In my last article, I shared some healthy and cheap recipes that can help you turning the food scarcity on River Campus into an opportunity to gain cooking skills. In order to effectively prepare meals, frequent trips to grocery stores are inevitable. Luckily, the Green Line takes students to the popular local stores during its hours of operation on Wednesdays and Saturdays, and I’m very thankful for that convenience.
I’ve always enjoyed shopping, but one fact that makes me sad is the overuse of plastic grocery bags. Last weekend, I decided to take a step further and requested a reusable one at the point of sale. Nonetheless, I ended up using plastic bags; some were used to wrap small items before being placed in the reusable bag, while others received the products that couldn’t fit in the reusable bag. Also, I had to double the latter ones to avoid sudden tears due to the weight of their contents.
Once at home after the usual 20-minute ride, while sorting my groceries, I was shocked by the number of plastic bags that I used. When later, I took the time to count them, I found 1, 2, 3… 6 at least! Not that I want to make it dramatic, this number would certainly double or triple without the the acquisition of the large reusable bag. By quickly multiplying the resulting two-digit number by the millions of people who buy everyday in the “conventional” way, I can understand why even the largest ocean animals are endangered by our addiction to plastic.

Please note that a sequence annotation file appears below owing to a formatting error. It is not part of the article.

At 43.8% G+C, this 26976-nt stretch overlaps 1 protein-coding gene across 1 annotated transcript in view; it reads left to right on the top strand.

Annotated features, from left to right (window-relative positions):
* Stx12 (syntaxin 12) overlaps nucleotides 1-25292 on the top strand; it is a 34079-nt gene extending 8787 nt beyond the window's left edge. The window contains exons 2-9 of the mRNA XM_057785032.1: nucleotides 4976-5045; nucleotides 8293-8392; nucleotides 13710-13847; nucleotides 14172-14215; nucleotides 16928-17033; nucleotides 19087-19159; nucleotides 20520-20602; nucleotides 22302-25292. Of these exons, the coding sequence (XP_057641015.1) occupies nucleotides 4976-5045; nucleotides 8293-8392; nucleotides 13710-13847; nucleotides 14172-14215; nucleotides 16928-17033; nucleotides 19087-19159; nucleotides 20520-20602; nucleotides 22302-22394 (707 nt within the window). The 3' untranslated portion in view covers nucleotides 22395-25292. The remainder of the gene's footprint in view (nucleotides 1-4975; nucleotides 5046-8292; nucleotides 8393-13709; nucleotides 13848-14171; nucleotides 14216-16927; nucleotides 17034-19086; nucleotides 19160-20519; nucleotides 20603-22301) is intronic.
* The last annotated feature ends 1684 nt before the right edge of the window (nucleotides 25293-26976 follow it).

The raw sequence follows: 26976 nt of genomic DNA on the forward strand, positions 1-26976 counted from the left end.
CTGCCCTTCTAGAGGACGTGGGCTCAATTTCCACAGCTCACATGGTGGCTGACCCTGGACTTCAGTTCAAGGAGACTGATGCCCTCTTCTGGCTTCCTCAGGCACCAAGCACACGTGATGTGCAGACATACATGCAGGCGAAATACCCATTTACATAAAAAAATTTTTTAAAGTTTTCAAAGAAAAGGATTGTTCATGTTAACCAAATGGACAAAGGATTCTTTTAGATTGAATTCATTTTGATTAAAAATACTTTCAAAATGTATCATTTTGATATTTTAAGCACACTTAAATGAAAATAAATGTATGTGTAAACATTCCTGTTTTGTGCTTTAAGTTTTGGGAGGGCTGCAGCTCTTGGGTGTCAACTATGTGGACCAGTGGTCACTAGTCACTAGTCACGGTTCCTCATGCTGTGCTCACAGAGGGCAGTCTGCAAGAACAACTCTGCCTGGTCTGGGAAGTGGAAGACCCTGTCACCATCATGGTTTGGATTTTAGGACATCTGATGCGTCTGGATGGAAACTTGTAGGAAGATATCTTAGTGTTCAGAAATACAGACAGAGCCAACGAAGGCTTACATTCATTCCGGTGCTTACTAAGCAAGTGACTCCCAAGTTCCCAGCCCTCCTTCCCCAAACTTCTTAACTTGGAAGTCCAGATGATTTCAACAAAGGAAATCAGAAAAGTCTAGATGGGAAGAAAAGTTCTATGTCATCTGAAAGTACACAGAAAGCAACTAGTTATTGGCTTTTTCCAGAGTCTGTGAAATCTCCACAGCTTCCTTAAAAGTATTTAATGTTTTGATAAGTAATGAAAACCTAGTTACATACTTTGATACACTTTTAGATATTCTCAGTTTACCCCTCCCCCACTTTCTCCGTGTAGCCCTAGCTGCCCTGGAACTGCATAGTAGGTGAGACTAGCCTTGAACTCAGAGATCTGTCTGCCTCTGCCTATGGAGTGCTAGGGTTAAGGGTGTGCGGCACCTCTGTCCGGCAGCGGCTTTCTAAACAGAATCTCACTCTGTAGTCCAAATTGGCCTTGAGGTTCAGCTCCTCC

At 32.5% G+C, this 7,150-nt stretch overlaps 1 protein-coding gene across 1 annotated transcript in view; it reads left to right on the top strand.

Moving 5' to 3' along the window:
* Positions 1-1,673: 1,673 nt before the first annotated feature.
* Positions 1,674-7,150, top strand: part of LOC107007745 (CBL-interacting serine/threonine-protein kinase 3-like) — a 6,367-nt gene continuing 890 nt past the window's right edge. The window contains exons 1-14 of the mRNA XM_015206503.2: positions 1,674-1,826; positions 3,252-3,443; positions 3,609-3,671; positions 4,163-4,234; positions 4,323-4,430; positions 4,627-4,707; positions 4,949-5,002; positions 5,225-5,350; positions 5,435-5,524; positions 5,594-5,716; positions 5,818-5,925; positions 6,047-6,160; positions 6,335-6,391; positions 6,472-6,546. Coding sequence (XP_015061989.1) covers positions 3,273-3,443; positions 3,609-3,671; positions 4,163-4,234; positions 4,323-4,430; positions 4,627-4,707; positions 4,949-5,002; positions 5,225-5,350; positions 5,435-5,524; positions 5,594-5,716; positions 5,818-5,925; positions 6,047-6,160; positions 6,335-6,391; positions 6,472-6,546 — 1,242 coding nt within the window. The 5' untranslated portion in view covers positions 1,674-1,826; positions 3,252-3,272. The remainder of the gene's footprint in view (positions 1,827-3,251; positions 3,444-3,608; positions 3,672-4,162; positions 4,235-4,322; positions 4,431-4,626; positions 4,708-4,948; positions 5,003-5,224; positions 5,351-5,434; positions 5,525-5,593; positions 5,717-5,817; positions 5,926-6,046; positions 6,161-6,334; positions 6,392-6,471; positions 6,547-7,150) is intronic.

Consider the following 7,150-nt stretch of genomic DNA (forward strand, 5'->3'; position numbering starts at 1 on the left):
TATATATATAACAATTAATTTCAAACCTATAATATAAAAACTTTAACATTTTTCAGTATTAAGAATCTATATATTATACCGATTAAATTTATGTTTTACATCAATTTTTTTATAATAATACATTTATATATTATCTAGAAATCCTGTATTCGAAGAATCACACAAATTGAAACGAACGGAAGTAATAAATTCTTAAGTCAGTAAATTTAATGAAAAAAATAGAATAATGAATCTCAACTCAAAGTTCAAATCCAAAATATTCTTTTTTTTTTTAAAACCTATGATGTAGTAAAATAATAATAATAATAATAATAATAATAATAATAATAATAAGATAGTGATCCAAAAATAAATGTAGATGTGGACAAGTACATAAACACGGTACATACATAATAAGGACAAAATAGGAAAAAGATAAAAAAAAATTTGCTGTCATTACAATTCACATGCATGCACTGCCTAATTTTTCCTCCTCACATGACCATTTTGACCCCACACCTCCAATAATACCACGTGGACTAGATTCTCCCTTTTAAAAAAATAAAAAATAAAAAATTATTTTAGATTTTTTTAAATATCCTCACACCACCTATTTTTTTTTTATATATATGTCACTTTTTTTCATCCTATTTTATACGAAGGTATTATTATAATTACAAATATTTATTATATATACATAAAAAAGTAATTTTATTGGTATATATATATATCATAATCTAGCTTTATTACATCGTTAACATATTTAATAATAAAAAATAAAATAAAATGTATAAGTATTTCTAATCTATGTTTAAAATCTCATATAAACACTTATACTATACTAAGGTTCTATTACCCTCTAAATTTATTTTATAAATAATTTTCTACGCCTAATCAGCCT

Plastic grocery bags don’t constitute the only non-biodegradable products that are heavily consumed on a daily basis. Foam cups, plastic straws, and single-use cutlery fall all into the same category, polluting, and destroying innocent natural beings. Happily, a rising number of countries start to ban single-use plastics, a decision which will certainly bring positive changes.
For my next shopping trip, I plan to significantly reduce my use of plastic bags, and might even skip them. What about the remaining one million plastic bags that are used every single minute?
Well… since I can’t do anything about this fact, I’ll just ignore it.
Written by Kelly Jean, Class of 2021